Can Leinster Create History, or Will The Tigers Add a Third?

James MortimerAnalyst IMay 21, 2009

DUBLIN, IRELAND - MAY 02:  Munster forward Alan Quinlan (cap ) is held back from Leinster captain Leo Cullen by Peter Stringer during the Heineken Cup Semi Final between Munster and Leinster at Croke Park on May 2, 2009 in Dublin, Ireland.  (Photo by Stu Forster/Getty Images)

The two finalists of Europe—the great usurpers of Ireland against the born again powerhouse of England, by quirk of fates and rules, their paths here were vastly different.

Leinster arrives on the grand stage in their first Heineken Cup final, having taken down Munster, the former darlings of the European championship, at Croke Park 25-6.

It was a result that propelled them to a summit, having strode out from the immense shadow of the red army, and now looking to be the third Irish team to hoist what is regarded as the symbol of Northern hemisphere club supremacy.

To call them upstarts is hardly fair—they did win the Magner’s League last season—and they possess a squad that boasts more than 15 men whom have represented their country of origin in either Irish, Wallaby, or Puma colours.

But when you play in the same nation as two-time winners and two-time runners-up Munster, you are not often mentioned in the discussions of rugby greatness.

The Tigers are often in such forums.

In the last twelve months we have seen a remarkable metamorphosis of the 129-year-old English rugby club.

Their history is all but unrivaled. They have been two-time champions of Europe and two-time runners up. To go with that, they have seven English championships since 1988, six Anglo-Welsh cups, and a strong claim to be the most decorated club in the North.

Midseason in this year’s Guinness Premiership, Heyneke Meyer departed with the club sitting in seventh place, and not looking like a threat to England nor the premier tournament of Europe.

Since then Richard Cockerill—a former Tiger himself—has reinvigorated the team. Many have since led comparisons to this now seemingly great team to the side that Dean Richards and Martin Johnson had striding the rugby continent several years, unchallenged.

They defeated London Irish, in a somewhat dour final, to have the team on the cusp of a remarkable domestic and European double.

On the face of this, they deserve their place in the final.

But their path here was controversial to say the least.

Far be it for me to attack the rules that govern our great game, but for a finals position to be decided via a penalty shootout was a travesty.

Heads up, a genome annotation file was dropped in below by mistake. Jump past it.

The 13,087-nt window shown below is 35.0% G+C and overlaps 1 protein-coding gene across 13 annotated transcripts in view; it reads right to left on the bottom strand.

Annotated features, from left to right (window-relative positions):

It certainly could have gone either way.

Cardiff could argue to being the form team of the Northern Hemisphere coming into the match, being on a 12-match cup winning streak. The conquerors of Toulouse and EDF champions were favoured to tip the Tigers.

But a Jordan Crane kick saw that dream fail.

So now we are here, at Murrayfield, where we will either see Leinster lift their first European crown, or see the Tigers join Toulouse as the only team to have won the title three times.

For Leinster, a team with almost as many Irish internationals as Munster, they certainly have the arsenal to take this most elusive of titles.

They have overcome their fourth semi final to reach the final match of the championship, but must do against the odds. They will not have the master Felipe Contepomi to guide their operation around the park. 

Equally, so much hinges on Brian O’Driscoll. Can the warhorse last?  He will head to South Africa as the only recognised outside centre. This year will become a battle of attrition with his physical well being.

Much will depend on the efforts of Rocky Elsom, the inspirational blind side who almost destroyed the efforts of the Munster back row by himself.

Here, the match will be decided.

The Tigers' reinvention has come at the breakdown. Cockerill regards this as the holy grail of rugby coaching. Ben Kay and Martin Corry have remarked that he spends more time going through the ruck and contact area than any other aspect.

Combined with a rediscovered flair for running rugby, the Tigers appear on the verge of rediscovering the greatness of their golden age, a trait that may again see the trophy cabinet at Welford Road filled again.

Despite the pedigree and history that the Tigers bring to Murrayfield, one feels that Leinster will not let this one go, after creating history against Munster at Croke Park.

A team full of Irish warhorses should bring this home narrowly, in a tight tussle, not a spectacle, by four points.

Leicester Tigers

  • Road to final: W W W L W L W D
  • HC history: Champions (2000/01, 2001/02) Runners up (1996/97, 2006/07)


  • Road to final: W W W L L W W W
  • HC history: Semi finalists (1995/96, 2002/03, 2005/06)

Previous Heineken Cup clashes

  • HEAD TO HEAD: Played 9, Leicester Tigers 5, Leinster 4